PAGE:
Parkinson’s drugs are ‘falling behind’

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A generation of people with Parkinson’s in the East Midlands will face an uncertain future knowing that their condition will never improve, unless urgent action is taken to unlock the promise of research developments that could pave the way to better treatments and stop Parkinson’s drugs ‘falling behind’.

So warns the charity Parkinson’s UK, as it launches an urgent appeal to raise desperately needed funds to support to revolutionise Parkinson’s research on the 200th year1 of the condition first being recognised.

While some new drugs have been developed in this time, no current medication is able to slow down or stop the spread of the condition, leaving those affected with severely limited treatment options. The main drug people with Parkinson’s rely on –levodopa – hasn’t changed in over 50 years.

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The call comes as the charity reveals a shocking unawareness of the challenges people with Parkinson’s face in trying to manage their condition, with a lack of effective medication meaning there is nothing to stop its progression and the worsening of symptoms that can make many every-day tasks impossible.

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Research released by the charity reveals that despite being an incurable, degenerative condition which can affect anyone, in the East Midlands:

· Nearly half (46%) of people are unsure, or wrongly say that it is possible to prevent Parkinson’s.

· Four in five (83%) are unsure, or incorrectly think that there is no limit to the amount of time Parkinson’s medication works for.

· Three in five (65%) wrongly believe that Parkinson’s medication does more than mask or ease the symptoms of the condition.

Parkinson’s UK’s ‘We Won’t Wait’ fundraising campaign will raise essential funds that will drive forward crucial developments in Parkinson’s research to pioneer more effective treatments that are desperately needed for the estimated 9,000 living with the condition in the East Midlands.

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Janet Ankers, 66, from Hinckley in Leicestershire, was diagnosed in 2003.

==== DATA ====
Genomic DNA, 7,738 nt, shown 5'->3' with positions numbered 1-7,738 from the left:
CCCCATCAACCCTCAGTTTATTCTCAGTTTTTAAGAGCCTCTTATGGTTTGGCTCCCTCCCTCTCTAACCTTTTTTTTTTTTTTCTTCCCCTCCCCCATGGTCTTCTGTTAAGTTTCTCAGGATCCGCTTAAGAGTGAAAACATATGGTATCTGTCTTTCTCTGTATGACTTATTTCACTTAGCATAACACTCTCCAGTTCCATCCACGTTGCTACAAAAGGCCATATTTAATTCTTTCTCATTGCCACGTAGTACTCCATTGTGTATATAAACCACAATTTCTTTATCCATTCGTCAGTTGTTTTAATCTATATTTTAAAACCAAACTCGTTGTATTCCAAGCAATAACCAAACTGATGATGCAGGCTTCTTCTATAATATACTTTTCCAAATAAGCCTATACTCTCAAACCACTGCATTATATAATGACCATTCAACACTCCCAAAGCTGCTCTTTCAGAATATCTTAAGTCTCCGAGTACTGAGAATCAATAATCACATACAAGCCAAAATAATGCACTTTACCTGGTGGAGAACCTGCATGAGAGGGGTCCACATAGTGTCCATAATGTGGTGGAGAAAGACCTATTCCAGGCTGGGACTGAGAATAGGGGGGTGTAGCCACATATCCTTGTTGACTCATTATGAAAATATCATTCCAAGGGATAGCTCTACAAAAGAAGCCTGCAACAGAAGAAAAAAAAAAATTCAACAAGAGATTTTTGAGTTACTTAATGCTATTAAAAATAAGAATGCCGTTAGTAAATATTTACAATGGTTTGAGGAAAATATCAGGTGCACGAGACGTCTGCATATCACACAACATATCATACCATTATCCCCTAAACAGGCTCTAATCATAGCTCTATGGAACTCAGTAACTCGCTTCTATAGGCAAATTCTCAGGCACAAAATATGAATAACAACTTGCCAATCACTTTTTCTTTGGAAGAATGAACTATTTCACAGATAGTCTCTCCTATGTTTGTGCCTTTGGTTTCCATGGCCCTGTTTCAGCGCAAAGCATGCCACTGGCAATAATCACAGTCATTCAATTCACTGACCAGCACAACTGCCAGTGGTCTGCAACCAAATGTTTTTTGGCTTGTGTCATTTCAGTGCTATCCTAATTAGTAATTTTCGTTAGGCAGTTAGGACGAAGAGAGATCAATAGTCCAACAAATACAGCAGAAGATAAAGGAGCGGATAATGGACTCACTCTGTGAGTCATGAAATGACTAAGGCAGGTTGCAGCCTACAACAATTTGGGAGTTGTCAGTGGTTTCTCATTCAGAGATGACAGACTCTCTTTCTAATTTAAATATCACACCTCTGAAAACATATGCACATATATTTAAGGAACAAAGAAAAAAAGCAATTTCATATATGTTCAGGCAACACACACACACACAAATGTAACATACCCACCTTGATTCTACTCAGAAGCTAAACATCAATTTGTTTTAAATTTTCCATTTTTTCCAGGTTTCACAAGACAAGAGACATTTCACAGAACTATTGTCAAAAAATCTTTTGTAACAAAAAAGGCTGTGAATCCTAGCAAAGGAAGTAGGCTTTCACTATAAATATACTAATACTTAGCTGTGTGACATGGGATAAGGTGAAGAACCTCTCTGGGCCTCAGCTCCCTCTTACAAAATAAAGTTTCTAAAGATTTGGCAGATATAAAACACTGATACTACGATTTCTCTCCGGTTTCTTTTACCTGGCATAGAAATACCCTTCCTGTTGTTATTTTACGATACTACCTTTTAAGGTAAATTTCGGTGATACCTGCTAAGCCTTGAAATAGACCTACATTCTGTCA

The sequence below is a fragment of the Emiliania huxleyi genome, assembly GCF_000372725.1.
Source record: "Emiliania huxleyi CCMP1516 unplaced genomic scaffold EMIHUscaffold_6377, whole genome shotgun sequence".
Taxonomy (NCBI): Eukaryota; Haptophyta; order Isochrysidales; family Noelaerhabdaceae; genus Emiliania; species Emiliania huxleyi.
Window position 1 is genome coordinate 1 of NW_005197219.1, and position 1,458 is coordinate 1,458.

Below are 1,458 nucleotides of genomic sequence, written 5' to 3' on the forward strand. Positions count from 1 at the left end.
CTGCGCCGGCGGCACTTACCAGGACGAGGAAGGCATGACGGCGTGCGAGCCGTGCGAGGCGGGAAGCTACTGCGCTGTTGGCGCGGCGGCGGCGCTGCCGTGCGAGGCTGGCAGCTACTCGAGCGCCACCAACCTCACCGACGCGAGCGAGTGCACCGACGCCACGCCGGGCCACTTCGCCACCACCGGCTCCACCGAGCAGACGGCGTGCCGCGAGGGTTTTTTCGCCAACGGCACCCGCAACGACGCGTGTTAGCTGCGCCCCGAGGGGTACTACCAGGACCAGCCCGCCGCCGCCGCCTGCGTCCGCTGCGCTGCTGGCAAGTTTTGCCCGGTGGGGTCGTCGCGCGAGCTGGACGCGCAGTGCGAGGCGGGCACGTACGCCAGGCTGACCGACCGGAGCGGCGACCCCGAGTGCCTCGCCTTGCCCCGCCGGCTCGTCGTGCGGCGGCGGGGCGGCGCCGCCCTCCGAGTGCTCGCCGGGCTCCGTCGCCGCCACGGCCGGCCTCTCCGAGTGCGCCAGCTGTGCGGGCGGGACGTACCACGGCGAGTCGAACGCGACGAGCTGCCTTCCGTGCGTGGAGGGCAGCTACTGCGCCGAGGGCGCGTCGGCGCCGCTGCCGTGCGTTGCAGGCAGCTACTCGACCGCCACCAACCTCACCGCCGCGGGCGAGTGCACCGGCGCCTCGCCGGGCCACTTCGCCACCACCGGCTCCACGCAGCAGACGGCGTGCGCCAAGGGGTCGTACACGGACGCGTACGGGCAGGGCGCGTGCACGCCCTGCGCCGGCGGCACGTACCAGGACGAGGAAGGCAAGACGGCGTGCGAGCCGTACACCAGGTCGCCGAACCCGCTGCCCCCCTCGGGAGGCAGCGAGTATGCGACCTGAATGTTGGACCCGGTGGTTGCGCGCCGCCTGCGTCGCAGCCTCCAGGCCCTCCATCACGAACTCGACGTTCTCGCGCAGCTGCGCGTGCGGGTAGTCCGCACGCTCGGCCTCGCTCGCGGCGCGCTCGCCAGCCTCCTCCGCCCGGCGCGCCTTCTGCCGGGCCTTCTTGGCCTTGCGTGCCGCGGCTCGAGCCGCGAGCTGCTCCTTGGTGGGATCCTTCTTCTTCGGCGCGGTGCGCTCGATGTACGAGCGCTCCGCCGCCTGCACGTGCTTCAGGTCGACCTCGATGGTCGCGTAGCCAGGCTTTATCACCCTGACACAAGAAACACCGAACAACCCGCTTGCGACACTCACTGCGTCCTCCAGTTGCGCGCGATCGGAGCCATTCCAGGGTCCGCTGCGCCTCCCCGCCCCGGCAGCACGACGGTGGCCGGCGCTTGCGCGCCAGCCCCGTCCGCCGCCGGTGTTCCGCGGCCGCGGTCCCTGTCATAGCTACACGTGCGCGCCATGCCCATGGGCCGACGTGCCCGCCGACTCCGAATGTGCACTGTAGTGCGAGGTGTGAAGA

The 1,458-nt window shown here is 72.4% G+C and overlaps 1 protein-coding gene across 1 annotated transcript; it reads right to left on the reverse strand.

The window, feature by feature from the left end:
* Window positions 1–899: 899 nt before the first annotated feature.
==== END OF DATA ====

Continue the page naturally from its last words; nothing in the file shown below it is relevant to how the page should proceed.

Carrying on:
“I think I was having symptoms of what turned out to be Parkinson’s as far back as September 2001. My right arm just felt weird, like it didn’t belong to me, my shoulder also hurt, and I was walking with a limp.

“It took me around 18 months to go to my GP though – I just kept putting it off”.

“To begin with I managed to go without medication, and then I was put on levodopa. It helped me to regain the ability to type, and live life as normally as possible, the dose increased over 10 years and eventually I was taking 750 mls a day. I was experiencing serious problems, having too many ‘off’ periods when the medication would wear off too quickly and it would sometimes take hours before the next dose began to work.

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“In December 2014 I was offered Deep Brain Stimulation surgery, which has made a huge difference. There has been a big improvement since I had the surgery, and the medication has been reduced considerably.

“It would be heaven to have new and better treatments, and I will never give up hope that this will happen one day. In the meantime, I try to be as positive as I can about life, and live with the frustration that there is currently no cure”.

Parkinson’s affects almost every area of a person’s life with a range of physical and ‘hidden’ symptoms including tremor, pain, sleep and mental health problems.

Worryingly, there is a lack of public understanding of the day to day reality of living with the condition, with only a minority of people in the East Midlands associating Parkinson’s with:

· bladder or bowel problems (20%)
· anxiety (41%)
· sleep problems including insomnia and nightmares (29%)

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Commenting on the launch of the charity’s campaign: Steve Ford, Chief Executive at Parkinson’s UK said;

“In the past 200 years we have made many strides forward, but people with Parkinson’s are still waiting for a treatment that can tackle the condition head on.”

“Parkinson’s can leave people struggling to walk, talk and sleep. Today, we say we won’t wait any longer. That’s why Parkinson’s UK is spearheading, with the expertise of the research community and the support of those living with Parkinson’s, the step change needed to deliver better treatments and a cure faster.

“But we can’t do this alone. That’s why we’re urgently asking people to donate, in our first ever public fundraising campaign, whatever they can to support our vital work. We won’t tolerate Parkinson’s treatments falling behind.”

To find out more about the We Won’t Wait campaign visit parkinsons.org.uk

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